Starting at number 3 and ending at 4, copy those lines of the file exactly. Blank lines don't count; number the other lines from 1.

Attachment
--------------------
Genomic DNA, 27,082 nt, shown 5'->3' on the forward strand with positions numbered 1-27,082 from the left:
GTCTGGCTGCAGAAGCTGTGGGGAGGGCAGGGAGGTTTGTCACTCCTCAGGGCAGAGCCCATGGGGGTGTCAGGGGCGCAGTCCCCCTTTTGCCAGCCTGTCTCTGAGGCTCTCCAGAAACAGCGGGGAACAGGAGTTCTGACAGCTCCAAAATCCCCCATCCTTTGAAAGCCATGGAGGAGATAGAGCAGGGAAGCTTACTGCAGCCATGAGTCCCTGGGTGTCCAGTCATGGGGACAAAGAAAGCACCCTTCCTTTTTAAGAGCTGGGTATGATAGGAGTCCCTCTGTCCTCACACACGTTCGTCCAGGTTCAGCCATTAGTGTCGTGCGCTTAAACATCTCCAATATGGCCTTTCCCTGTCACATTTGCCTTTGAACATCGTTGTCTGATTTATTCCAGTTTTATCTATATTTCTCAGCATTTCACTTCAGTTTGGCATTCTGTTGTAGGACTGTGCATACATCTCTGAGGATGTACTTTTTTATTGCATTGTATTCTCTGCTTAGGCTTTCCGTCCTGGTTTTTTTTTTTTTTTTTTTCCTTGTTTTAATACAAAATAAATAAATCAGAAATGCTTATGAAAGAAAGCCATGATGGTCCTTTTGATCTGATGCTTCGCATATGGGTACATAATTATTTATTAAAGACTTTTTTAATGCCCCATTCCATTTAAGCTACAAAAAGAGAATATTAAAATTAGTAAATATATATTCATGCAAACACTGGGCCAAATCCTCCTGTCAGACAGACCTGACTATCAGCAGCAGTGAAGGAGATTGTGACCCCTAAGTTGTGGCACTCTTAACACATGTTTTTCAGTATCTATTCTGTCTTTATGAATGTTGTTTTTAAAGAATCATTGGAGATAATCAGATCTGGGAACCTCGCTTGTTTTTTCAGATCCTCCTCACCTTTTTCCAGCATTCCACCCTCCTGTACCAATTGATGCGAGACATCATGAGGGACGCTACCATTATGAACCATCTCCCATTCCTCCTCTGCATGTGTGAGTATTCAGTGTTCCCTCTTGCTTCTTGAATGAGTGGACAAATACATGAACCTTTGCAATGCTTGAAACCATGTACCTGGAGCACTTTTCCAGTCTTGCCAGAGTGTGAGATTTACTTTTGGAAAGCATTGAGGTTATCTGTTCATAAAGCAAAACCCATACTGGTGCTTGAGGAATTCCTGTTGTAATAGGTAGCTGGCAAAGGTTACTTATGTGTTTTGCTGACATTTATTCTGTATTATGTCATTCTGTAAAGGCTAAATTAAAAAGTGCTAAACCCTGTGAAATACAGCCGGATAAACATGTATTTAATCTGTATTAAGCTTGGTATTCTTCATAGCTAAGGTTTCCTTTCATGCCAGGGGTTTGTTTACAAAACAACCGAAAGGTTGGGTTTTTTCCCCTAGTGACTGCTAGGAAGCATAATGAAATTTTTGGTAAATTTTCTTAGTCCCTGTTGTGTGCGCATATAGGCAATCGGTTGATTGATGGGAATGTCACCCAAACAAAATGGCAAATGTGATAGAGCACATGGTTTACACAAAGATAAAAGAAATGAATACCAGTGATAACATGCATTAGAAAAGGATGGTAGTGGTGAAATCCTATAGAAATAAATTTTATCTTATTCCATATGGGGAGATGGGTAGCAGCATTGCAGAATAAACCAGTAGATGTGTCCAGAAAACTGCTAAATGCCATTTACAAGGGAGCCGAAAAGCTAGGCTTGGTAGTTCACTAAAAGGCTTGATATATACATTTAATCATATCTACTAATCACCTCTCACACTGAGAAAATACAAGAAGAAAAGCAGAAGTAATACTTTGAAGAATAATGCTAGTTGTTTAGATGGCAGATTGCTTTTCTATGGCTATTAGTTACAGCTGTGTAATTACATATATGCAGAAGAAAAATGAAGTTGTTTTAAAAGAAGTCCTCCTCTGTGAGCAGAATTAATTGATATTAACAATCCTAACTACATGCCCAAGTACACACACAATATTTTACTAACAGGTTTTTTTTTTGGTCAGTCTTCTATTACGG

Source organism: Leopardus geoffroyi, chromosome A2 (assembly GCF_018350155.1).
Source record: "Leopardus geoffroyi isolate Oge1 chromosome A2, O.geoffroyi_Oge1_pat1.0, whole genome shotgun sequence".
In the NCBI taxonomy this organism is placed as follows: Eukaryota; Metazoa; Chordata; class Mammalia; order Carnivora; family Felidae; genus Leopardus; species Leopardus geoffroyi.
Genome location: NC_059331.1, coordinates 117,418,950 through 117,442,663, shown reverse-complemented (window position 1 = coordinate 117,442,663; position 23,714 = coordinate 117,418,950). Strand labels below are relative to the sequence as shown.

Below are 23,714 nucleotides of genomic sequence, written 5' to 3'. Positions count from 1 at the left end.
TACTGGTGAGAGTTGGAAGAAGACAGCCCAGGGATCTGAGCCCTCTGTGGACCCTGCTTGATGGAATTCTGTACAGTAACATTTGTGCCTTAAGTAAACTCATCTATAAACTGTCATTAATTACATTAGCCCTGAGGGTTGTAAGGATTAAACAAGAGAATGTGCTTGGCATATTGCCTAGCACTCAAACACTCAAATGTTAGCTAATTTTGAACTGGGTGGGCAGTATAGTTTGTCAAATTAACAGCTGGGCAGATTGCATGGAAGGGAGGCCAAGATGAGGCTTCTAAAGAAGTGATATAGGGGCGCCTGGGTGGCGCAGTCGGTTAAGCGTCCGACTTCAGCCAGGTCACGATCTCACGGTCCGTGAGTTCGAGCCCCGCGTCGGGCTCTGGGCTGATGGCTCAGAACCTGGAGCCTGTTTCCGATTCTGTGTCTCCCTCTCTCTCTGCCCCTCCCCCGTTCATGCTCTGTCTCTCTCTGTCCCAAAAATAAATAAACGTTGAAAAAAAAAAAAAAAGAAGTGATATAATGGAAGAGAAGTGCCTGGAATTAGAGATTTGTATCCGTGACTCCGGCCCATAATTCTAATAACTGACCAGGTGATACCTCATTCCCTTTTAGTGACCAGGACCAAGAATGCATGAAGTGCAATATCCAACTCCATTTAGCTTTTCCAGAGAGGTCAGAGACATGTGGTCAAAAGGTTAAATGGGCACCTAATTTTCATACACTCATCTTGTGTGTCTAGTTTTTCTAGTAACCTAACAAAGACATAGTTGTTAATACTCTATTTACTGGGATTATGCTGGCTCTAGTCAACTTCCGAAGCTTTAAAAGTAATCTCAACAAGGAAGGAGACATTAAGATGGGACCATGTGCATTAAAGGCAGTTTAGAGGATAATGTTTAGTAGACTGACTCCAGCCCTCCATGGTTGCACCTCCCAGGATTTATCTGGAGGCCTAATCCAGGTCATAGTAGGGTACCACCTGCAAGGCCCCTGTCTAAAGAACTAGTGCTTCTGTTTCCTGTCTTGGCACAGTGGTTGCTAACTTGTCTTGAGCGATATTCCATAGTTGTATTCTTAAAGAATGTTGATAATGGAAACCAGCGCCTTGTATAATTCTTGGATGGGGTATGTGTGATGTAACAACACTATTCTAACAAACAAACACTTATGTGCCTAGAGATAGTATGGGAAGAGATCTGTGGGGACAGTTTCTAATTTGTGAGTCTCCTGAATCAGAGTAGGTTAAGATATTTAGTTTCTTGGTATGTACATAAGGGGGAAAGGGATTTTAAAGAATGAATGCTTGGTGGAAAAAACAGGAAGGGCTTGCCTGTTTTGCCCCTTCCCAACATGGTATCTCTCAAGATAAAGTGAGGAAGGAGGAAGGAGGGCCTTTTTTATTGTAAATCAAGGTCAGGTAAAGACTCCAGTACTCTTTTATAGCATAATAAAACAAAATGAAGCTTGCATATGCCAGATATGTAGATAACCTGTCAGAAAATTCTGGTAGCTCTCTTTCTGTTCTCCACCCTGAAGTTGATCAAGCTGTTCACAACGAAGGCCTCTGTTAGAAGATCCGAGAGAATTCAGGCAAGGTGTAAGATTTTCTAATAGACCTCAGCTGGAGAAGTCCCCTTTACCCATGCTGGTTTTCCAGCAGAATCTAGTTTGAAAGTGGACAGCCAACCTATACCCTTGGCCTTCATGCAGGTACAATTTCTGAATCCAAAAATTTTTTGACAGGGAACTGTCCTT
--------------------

Source organism: Leopardus geoffroyi, chromosome A2 (assembly GCF_018350155.1).
Source record: "Leopardus geoffroyi isolate Oge1 chromosome A2, O.geoffroyi_Oge1_pat1.0, whole genome shotgun sequence".